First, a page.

Applied Delany

In recent weeks I’ve developed the habit of listening to NPR’s Car Talk on my commute. It amuses me to listen to a show about automobiles while riding public transit, in addition to the pleasure the show itself provides.

Enjoyment of the show derives in no small part from repetition, and variation of that repetition. It derives less from the solution of tricky troubleshooting problems (though I do enjoy that aspect personally and professionally) as from the insults that the brothers deploy against one another, and more explicitly ritual aspects of the show: the closing credits, which consist more of puns and in-jokes than names or roles; the weekly Puzzler; and even the iconic braying-donkey laughs that the brothers loose upon the radio laughing at their own jokes.

This week I realized that, in a sense, this made Car Talk a very adult pleasure. One of my favorite Samuel R Delany quotes comes from Tales of Neveryon, where he writes:

Childhood is that time in which we never question the fact that every adult act is not only an autonomous occurrence in the universe, but that it is also filled, packed, overflowing with meaning, whether that meaning works for ill or good, whether the ill or good is or is not comprehended.

Adulthood is that time in which we see that all human actions follow forms, whether well or badly, and it is the perseverance of the forms that is, whether for better or worse, their meaning.

Various cultures make the transition at various ages, which transition period lasts for varying lengths of time, one accomplishing it in a week with careful dances, ancient prayers, and isolate and specified rituals; another, letting it take its own course, offering no help for it, and allowing it to run on frequently for years. But at the center of the changeover there is a period – whether it be a moment’s vision or a year-long suspicion – where the maturing youth sees all adult behavior as merely formal and totally meaningless.

Truly, the meaning of Car Talk inheres within the perseverance of its forms.

Kim Stanley Robinson’s “Science in the Capitol” triology

Just this past week, I finished reading Kim Stanley Robinson’s Sixty Days and Counting, the third book of what Wikipedia calls his Science in the Capitol trilogy. (Actually, Wikipedia called it the “Science in the Capital” trilogy, but I changed it. And at least one source suggests that either form is correct, but I can’t shake the suspicion that they’re wrong. And at any rate, the relevant DC locale is Capitol Hill, so I’m sticking with it.)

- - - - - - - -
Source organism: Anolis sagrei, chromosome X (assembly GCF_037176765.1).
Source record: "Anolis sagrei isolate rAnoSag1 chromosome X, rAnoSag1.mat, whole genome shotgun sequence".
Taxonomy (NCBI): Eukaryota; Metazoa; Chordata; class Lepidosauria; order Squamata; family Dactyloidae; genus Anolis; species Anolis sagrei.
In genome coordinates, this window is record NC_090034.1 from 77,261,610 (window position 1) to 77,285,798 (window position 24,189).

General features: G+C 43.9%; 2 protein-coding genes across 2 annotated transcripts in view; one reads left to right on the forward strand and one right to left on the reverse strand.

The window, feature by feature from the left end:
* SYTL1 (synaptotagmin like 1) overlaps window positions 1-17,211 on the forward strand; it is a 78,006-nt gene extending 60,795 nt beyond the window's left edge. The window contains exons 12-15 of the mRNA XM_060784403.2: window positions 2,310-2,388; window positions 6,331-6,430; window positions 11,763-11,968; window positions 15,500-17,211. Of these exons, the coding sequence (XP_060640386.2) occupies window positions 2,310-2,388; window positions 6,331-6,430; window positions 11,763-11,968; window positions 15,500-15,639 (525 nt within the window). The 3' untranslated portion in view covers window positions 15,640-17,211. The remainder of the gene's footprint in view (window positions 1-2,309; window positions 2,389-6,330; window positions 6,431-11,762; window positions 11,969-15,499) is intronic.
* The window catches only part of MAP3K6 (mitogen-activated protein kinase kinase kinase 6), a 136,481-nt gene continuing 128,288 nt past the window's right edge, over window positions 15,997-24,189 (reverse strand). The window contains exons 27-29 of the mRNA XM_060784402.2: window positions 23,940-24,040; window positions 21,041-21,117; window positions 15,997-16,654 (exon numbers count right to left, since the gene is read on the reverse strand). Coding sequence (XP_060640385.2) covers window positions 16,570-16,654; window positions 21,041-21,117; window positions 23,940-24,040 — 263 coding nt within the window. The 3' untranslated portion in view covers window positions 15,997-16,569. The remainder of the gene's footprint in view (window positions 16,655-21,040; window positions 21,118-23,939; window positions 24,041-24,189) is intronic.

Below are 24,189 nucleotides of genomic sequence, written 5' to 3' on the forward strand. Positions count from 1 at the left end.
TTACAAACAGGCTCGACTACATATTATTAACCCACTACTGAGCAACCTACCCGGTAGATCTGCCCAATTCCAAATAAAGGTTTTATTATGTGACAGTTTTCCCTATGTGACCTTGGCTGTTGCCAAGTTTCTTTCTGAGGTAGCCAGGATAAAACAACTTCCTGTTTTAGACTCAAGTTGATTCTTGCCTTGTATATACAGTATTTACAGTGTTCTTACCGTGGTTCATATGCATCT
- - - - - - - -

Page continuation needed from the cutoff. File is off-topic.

The first book, Forty Signs of Rain, really blew me away: here was a book that tried to be about the way that science really operates, and the way that the American government and political system operate. In the novel, climate change forces both groups to confront their inherent limitations and to react to circumstances. Forty Signs of Rain really struck me because both politics and science operate essentially without heroes, though individual scientists and politicians may be iconic and seem heroic. The real work, in both cases, is systemic. Turning scientists and politicians into heroes in no small way discounts their very professions, and I admired Robinson’s work at trying to turn in an interesting thriller about climate change without real individual heroes.

I was less impressed by the second volume, Fifty Degrees Below. Perhaps Frank Vanderwal, one of the scientists, became too heroic. Perhaps the conspiracy angle that emerged seemed too implausible. But I did like some of the sections with Buddhists, and Vanderwal’s attempt to live a neo-paleolithic lifestyle, so I looked forward to the third volume.

Like some other reviewers, I found Sixty Days and Counting to be a significant disappointment: more heroics, less real science, less real politics. More conspiracy. The characters hurtle through flaming hoops to their appointed destinations without much real feeling. Force-fed Emerson and Thoreau, without any acknowledgment of the gap between their writings and their lives. Heavy-handed plotting and philosophizing on topics that Robinson handled much more deftly in the first two volumes. Worst of all, I had real trouble believing the endings, and the way each character’s story wrapped up.

In short, I loved the first volume in the trilogy, and liked the second, but think that Robinson really ran out of steam in the last volume. Hardcore environmentalists and socialists will probably approve of the didactic tone of the last book, which devolves from scientific fact to moralizing. I agree with Robinson that Global Warming is a critical issue that still isn’t being addressed adequately; and I further agree with much of his description of why that is so, but he makes those points adequately earlier in the trilogy without seeming shrill.